Political Aspects of New Age Culture in Israel

New Age   |   politics   |   religion   |   new religious movements   |   cults
Years of Activity: 2010 - 2012

Research Status:

Not Active
Participants: 

Dr. Eliezer Baumgarten, Shai Ben Tal, Dr. Chen Bram, Ido Harari, Prof. Yuval Harari, Prof. Boaz Huss, Yoad Kadari, Prof. Tamar Katriel, Shlomit Kessler, Dr. Adam Klin-Oron, Assaf Leibowitz, Prof. Yonatan Meir, Tom Orgad, Shai Perero, Tomer Persico, Carmit Rosen, Dr. Mariana Ruah-Midbar, Assaf Sharabi, Prof. Don Siman, Dr. Dalit Simhai, Assaf Tamari, Dr. Rachel Werczberger

Many contemporary societies are experiencing an increasing presence of religious phenomena and movements, and new cultural forms are emerging that are related to, but distinct from, traditional religious phenomena. These manifestations are usually termed “New Age,” and scholars recognize that the processes they involve are among the important social and cultural developments of recent decades.
 
On the basis of its study of aspects of New Age culture in Israel, the group seeks to challenge the common wisdom according to which it is a phenomenon pertaining only to individuals that emphasizes aspects of personal expression, self-realization, and personal freedom, and that New Age culture is both a symptom and a catalyst of the retreat from politics, or at least from certain aspects of it. The group is considering a variety of issues that arise in this context: the arrangements, organization, and discipline of the social relations within and between groups associated with the New Age; the perception of the political and of politics among participants in New Age culture; the New Age in a sociopolitical context; and ways in which the New Age influences political processes in society and how they are conceptualized.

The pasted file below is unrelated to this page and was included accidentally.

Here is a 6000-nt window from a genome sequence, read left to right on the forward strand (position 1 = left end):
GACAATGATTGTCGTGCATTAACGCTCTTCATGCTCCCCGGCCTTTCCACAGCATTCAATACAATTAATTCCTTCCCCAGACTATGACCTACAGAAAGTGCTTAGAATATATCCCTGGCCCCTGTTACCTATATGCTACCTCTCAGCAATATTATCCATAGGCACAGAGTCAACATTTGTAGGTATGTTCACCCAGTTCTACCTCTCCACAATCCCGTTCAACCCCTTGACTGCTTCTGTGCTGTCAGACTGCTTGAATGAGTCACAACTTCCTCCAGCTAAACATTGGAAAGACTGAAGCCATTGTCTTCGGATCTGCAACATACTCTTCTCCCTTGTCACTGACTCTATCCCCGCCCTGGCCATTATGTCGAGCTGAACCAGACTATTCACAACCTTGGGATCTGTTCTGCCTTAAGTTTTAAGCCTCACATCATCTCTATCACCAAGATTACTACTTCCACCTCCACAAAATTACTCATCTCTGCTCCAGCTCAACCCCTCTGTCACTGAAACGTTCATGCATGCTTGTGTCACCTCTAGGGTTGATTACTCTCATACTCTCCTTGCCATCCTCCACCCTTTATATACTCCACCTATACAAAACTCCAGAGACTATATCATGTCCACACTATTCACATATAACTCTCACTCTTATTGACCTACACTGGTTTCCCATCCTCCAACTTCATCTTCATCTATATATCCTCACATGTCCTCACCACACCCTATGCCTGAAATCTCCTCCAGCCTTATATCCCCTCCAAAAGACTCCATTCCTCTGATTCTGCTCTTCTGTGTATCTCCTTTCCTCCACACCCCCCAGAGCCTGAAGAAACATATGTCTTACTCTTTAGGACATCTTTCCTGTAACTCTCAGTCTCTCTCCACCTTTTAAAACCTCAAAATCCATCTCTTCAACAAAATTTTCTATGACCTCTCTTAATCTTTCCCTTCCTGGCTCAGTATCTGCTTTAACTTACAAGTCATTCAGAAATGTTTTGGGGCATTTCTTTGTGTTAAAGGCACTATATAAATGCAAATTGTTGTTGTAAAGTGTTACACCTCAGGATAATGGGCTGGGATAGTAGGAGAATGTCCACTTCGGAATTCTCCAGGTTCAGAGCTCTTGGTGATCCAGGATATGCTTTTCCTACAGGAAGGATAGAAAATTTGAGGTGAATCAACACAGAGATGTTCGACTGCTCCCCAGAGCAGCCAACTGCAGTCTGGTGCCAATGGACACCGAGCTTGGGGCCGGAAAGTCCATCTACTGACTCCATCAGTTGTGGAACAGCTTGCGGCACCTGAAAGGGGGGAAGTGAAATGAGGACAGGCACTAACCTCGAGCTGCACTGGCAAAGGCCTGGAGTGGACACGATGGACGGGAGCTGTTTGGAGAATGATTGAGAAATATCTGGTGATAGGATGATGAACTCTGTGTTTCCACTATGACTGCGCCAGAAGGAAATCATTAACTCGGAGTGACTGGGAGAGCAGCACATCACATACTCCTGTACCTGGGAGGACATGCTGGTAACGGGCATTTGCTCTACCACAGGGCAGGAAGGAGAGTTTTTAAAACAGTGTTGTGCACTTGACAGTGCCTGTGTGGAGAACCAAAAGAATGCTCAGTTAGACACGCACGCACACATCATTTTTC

The group has twenty-one participants and meets monthly. It makes possible debate between scholars from such diverse disciplines as philosophy, history, sociology, and anthropology, culture studies, and Jewish thought. In May 2011, the group held a seminar that was open to the public, with the participation of Prof. Wouter Hanegraaff of the University of Amsterdam and Prof. Mark Sedgwick of the Aarhus University in Denmark. In September 2011, the group held a conference titled “ ‘Cults’ or ‘New Religious Movements’? The Debate over the Proper Response by the State.” The conference, which was held following the report of the Social Affairs Ministry and the social services titled “The Phenomenon of Cults,” brought together for the first time scholars, social workers, anti-cult activists, and members of new religious movements.